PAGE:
150+ Canadians Day 48: Sally Armstrong

Image: Screen capture from Sally’s interview with Peter Mansbridge One on One from CBC. View the video here.

Sally Armstrong contributes to peace through her work as a journalist and human/women’s rights advocate. #Canada150

Armstrong is an award winning author, journalist and human rights activist, a three-time winner of the Amnesty International Canada media award and the holder of numerous honorary degrees.  She also is a member of the Order of Canada. Armstrong was the first journalist to bring the story of the women of Afghanistan to the world and was relentless when it came to exposing the abuse of women whether on an American university campus or a village in a war zone.

Michele Landsberg, author of Writing the Revolution describes her this way:  “Striding into Taliban-held Afghanistan with a chador over her six-foot frame, playing high-fives with a traumatized child rape survivor in the Congolese jungle, marching with the defiant grandmothers in Swaziland, she explores the darkest reaches of women’s experience and brings back astonishing news of hope, challenge and change. From Tahrir Square to LA, Armstrong discovers that the sisters are doing it for themselves—and revolutionizing the world.”

In 2011, for example, Armstrong travelled to Kenya to interview 160 child rape victims, some as young as three, who were suing the government for not protecting them, and for failing to uphold the 2010 Kenyan constitution’s promise of greater equality for women and girls. First, Armstrong spoke to 11-year-old Emily, who told her about being raped by her own grandfather; then to Charity, who was 11, and her sister Susan, who was six. For these latter two, it was their father.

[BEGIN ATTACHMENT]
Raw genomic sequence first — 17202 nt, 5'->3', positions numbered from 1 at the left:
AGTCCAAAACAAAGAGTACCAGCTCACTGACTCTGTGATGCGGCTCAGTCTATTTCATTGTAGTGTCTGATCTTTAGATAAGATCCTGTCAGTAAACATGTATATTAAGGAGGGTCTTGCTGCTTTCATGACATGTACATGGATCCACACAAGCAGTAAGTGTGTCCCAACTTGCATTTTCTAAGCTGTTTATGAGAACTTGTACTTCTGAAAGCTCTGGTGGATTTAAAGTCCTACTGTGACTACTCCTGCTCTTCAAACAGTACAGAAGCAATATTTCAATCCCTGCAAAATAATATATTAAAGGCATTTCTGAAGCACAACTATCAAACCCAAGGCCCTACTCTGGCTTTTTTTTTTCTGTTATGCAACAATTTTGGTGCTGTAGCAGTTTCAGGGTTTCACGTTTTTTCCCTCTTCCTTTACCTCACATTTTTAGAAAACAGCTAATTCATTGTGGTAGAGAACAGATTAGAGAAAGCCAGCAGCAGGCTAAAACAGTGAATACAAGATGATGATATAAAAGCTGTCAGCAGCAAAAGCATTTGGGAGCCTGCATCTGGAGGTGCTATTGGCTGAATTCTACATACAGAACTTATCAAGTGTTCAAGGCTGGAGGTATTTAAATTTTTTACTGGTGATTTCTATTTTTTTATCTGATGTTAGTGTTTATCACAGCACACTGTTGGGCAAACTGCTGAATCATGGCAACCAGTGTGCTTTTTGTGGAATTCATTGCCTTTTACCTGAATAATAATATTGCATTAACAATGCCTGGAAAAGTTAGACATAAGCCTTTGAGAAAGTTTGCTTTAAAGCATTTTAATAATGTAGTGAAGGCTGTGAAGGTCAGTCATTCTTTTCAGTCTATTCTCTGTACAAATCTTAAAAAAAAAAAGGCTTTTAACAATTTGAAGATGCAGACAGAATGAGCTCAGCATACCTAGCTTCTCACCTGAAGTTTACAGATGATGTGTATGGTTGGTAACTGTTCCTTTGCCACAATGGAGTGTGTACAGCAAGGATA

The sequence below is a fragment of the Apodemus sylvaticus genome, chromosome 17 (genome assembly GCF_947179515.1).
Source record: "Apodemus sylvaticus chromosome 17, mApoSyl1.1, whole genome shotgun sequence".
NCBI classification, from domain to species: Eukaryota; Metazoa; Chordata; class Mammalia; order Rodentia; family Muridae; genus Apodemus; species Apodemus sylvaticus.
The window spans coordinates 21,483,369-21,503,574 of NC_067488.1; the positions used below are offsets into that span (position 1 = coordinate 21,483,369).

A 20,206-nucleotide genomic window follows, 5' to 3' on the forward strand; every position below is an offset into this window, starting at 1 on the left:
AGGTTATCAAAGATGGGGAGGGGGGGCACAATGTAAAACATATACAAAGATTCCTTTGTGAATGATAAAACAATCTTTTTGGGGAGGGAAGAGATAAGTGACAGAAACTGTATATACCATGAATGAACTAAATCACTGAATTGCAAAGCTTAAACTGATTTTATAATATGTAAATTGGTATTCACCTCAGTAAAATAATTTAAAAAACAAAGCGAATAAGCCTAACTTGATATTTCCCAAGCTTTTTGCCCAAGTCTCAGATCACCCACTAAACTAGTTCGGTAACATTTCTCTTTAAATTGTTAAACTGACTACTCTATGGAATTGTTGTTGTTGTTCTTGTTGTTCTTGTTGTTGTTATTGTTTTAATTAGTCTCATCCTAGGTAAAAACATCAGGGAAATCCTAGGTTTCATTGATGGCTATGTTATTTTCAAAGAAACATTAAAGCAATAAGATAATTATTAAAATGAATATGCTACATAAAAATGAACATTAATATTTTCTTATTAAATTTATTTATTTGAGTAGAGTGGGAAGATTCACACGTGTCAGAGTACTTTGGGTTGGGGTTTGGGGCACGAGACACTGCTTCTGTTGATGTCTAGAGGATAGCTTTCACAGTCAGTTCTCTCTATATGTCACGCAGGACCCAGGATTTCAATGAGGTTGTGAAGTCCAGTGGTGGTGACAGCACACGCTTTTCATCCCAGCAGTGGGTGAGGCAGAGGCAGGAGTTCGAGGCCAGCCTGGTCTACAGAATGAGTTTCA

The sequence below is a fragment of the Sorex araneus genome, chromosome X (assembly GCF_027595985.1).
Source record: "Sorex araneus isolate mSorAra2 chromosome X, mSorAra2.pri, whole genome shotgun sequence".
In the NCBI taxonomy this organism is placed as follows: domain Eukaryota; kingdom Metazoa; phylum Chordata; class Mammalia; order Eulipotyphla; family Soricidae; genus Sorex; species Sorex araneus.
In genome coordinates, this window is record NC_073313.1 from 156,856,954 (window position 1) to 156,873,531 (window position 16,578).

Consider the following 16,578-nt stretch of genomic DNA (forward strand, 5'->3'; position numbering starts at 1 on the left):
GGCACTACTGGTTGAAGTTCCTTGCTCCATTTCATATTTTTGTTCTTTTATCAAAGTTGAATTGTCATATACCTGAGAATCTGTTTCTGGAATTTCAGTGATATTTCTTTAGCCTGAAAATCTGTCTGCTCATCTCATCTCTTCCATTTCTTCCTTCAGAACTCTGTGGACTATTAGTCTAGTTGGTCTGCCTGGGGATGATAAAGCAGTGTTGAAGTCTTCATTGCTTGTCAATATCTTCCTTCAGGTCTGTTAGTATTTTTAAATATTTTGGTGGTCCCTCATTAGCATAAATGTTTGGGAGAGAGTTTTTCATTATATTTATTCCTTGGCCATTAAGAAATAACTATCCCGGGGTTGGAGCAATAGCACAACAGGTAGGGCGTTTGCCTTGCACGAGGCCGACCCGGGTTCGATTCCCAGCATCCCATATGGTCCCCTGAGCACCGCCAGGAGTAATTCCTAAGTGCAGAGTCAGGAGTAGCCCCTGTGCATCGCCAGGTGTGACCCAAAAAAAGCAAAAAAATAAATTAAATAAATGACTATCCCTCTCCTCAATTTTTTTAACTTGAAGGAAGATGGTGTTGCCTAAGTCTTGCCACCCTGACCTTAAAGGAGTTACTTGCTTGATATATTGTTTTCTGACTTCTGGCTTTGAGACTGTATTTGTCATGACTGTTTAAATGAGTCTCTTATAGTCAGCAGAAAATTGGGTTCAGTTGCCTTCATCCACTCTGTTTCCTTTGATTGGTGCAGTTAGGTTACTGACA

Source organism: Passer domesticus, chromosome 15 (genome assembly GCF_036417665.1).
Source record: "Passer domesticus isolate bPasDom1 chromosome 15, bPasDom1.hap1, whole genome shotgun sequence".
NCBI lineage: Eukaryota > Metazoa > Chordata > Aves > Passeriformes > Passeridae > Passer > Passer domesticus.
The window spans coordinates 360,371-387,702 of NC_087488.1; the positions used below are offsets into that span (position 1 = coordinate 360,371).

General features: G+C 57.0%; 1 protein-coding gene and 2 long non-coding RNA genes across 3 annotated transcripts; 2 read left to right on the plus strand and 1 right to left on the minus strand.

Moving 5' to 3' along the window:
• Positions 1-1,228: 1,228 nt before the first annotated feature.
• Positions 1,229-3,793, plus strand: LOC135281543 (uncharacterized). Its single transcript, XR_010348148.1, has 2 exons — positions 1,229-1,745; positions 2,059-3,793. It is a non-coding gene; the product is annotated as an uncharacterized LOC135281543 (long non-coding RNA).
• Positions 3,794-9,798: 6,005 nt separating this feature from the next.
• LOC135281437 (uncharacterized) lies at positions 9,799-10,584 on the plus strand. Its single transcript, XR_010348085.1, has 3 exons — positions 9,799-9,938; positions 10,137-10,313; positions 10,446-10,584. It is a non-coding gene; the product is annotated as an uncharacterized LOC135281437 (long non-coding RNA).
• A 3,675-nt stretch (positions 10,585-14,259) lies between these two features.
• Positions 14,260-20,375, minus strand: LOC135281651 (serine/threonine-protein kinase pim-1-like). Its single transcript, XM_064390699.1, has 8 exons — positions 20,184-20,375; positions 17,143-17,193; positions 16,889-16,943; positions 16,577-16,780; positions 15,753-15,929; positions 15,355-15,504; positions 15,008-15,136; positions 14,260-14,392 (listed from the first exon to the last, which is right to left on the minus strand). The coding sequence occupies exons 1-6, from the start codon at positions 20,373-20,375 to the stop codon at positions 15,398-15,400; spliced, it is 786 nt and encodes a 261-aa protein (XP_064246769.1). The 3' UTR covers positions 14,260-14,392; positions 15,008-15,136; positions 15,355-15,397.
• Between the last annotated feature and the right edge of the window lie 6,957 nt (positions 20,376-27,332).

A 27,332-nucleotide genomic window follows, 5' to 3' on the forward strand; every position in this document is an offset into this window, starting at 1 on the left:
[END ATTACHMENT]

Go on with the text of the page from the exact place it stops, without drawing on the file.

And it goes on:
“When I leave these places, their stories play on the back of my eyelids. I wonder how they’re doing. Often with my stories I get to go back and see them again.” She explains the issues in her powerful but compact style: Emily’s grandfather raped her believing it would cure him of HIV/AIDS. “It made me sad, but more than that, it made me enraged.”

That anger over injustice has propelled Armstrong’s decades-spanning career sharing the tragic and hopeful stories of women in conflict zones.  Often the backstory shows her passion and determination to write, a battle that parallels the ones her sources must endure: while these women fight for their lives and for control over their bodies, she continues to fight to tell their stories wherever she can.


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